929 F2d 1033 Federal Deposit Insurance Corporation v. International Property Management Inc Fwg
929 F.2d 1033
14 UCC Rep.Serv.2d 1205
FEDERAL DEPOSIT INSURANCE CORPORATION, as Manager for the
Resolution Trust Corporation, Etc., Plaintiff-Appellee,
INTERNATIONAL PROPERTY MANAGEMENT, INC., Defendant,
FWG Partner, Ltd., Intervenor-Appellant.
United States Court of Appeals,
April 16, 1991.
Ronald D. Law, Dilts & Law, Dallas, Tex., for intervenor-appellant.
Joseph S. Cohen, Hirsch & Westheimer, George A. Rustay, Dow, Cogburn & Friedman, Houston, Tex., for plaintiff-appellee.
Appeal from the United States District Court for the Southern District of Texas.
Before KING, GARWOOD and DUHE, Circuit Judges.
KING, Circuit Judge:
The sole issue on appeal is whether, under Texas law, the assignment of rents clause at issue in this case gave the mortgagee an immediate right to rents upon the mortgagor's default. The district court granted summary judgment to the Federal Deposit Insurance Corporation (FDIC), as conservator for the mortgagee, because the unambiguous language of the assignment of rents clause automatically transferred the right to rents to the mortgagee upon default.1 We affirm.
I. BACKGROUND AND PROCEDURE
The facts in this case are undisputed. FWG Partner Ltd. (FWG), obtained a construction loan for $5 million to build an apartment complex. It signed a promissory note payable to Commerce Savings Association (CSA), and it executed a deed of trust to CSA that contained an assignment of rents clause. The parties subsequently executed a second deed of trust that contains the assignment of rents clause at issue. FWG defaulted on the note, and the FDIC, as conservator for CSA, filed suit in federal district court. The FDIC sought a temporary restraining order and a temporary injunction against International Property Management, Inc. (IPM) (the management company hired by CSA) in order to prevent IPM from disbursing rental proceeds. The district court entered a temporary retraining order, followed by a preliminary injunction.
FWG intervened as owner and counterclaimed against IPM. FWG asserted a right to the rents collected by IPM prior to the date of the temporary restraining order. The district court dismissed IPM from this suit after it deposited the rents with the court registry. The parties submitted cross-motions for summary judgment, and the district court ruled in favor of the FDIC, finding that the assignment of rents clause was an absolute assignment that automatically transferred the right to rents to the mortgagee upon default. FWG filed a timely notice of appeal.
II. THE ASSIGNMENT OF RENTS CLAUSE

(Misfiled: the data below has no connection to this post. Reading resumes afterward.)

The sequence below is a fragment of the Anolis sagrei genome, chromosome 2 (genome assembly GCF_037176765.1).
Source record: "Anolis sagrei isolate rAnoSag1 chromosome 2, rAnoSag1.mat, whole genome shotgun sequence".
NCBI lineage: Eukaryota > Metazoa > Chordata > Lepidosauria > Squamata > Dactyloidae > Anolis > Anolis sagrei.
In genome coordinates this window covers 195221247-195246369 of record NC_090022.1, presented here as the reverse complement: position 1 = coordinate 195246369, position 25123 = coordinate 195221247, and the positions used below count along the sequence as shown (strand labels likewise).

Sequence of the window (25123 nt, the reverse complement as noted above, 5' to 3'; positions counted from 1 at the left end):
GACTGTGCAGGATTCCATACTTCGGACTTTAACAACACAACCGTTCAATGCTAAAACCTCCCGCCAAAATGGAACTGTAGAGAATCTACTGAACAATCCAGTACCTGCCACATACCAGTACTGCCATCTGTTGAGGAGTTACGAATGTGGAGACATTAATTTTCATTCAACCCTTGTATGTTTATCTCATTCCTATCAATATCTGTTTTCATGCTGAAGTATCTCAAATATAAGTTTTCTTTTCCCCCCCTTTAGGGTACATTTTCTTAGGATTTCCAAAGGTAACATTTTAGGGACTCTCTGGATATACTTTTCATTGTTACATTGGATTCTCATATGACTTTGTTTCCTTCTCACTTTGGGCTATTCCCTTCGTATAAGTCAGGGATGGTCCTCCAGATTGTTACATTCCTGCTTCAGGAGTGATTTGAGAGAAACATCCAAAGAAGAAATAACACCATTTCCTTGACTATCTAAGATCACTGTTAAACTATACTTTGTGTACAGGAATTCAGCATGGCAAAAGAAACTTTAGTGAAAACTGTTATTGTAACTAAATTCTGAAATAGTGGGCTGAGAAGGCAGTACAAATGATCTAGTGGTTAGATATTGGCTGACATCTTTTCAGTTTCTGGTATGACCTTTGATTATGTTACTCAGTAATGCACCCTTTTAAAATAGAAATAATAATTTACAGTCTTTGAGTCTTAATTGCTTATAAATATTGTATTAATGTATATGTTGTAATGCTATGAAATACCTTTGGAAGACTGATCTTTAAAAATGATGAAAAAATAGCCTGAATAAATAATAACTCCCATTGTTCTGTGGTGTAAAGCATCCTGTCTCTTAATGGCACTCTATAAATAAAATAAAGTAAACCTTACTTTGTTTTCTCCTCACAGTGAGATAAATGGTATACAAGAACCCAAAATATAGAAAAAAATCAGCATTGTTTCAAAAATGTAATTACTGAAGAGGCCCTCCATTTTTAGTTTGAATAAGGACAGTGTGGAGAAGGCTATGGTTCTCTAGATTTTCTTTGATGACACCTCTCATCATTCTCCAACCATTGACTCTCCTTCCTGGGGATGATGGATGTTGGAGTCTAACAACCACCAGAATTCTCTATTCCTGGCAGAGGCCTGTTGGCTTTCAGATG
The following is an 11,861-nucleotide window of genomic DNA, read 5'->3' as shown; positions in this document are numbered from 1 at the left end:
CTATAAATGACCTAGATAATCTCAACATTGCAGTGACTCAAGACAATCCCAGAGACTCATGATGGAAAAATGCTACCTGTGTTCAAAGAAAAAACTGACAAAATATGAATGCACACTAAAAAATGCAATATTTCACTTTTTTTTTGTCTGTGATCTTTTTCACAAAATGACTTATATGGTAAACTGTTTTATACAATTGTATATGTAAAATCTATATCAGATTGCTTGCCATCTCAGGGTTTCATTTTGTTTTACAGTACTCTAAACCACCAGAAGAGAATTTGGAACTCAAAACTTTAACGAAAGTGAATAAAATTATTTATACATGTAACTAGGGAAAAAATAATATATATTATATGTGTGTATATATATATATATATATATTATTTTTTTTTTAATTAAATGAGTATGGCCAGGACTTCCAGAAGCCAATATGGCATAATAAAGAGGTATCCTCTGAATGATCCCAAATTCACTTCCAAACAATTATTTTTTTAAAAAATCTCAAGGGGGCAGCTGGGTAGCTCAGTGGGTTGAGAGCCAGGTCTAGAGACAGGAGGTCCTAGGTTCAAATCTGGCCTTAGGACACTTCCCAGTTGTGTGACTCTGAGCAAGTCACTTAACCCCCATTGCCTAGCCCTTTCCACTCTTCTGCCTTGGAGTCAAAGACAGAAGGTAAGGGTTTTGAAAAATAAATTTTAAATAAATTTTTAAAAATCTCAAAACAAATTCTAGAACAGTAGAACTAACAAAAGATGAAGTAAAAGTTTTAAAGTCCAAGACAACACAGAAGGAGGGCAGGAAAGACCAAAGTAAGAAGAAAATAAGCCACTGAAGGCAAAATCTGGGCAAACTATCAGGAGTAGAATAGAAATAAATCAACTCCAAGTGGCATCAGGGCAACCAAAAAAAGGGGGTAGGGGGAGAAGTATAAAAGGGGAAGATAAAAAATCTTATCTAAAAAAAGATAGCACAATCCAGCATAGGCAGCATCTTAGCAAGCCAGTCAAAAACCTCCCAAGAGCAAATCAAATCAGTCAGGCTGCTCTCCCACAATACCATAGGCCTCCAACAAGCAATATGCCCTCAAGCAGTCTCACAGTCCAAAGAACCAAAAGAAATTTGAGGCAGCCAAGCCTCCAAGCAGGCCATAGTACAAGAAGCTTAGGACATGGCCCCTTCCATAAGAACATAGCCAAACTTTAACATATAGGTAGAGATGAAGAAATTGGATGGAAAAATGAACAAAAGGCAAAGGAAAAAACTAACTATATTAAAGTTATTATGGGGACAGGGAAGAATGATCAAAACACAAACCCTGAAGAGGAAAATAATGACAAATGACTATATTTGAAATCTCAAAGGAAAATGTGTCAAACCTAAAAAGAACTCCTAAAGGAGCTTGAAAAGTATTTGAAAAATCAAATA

On review of a grant of summary judgment, we apply the same substantive standard as the district court. Summary judgment is appropriate if there is no genuine issue of material fact and the moving party is entitled to judgment as a matter of law. Fed.R.Civ.P. 56; City of Madison, Miss. v. The Bear Creek Water Ass'n, Inc., 816 F.2d 1057, 1059 (5th Cir.1987).
FWG argues that it is entitled to all rents collected by IPM prior to the FDIC's temporary restraining order. It does not assert a right to rents collected after that date. The parties agree that neither the FDIC nor CSA acted to collect the rents until the FDIC filed this suit. They also concede that Texas law applies to this litigation. IPM has interpleaded the funds at issue in this case, and no third party asserts a right to these funds.
Taylor v. Brennan, 621 S.W.2d 592 (Tex.1981), is the seminal Texas case on assignment of rents clauses. In Taylor, the Texas Supreme Court noted that Texas adheres to the lien theory of mortgages. Id. at 593. Under this theory, the mortgagee is not the owner of the property and is not entitled to its possession, rents, or profits. Consequently, mortgagees usually assign to themselves the mortgagor's interest in all rents falling due after the date of the mortgage as additional security for the mortgage debt. Id. In construing assignment of rents clauses, the Texas courts have followed the common law rule that an assignment of rents does not become operative until the mortgagee obtains possession of the property, impounds the rents, secures the appointment of a receiver, or takes some other similar action. Id. at 594 (citing Simon v. State Mutual Life Assur. Co., 126 S.W.2d 682 (Tex.Civ.App.--Dallas 1939, writ ref'd), and McGeorge v. Henrie, 94 S.W.2d 761 (Tex.Civ.App.--Texarkana 1936, no writ)); see also Matter of Village Properties Ltd., 723 F.2d 441, 443 (5th Cir.1984).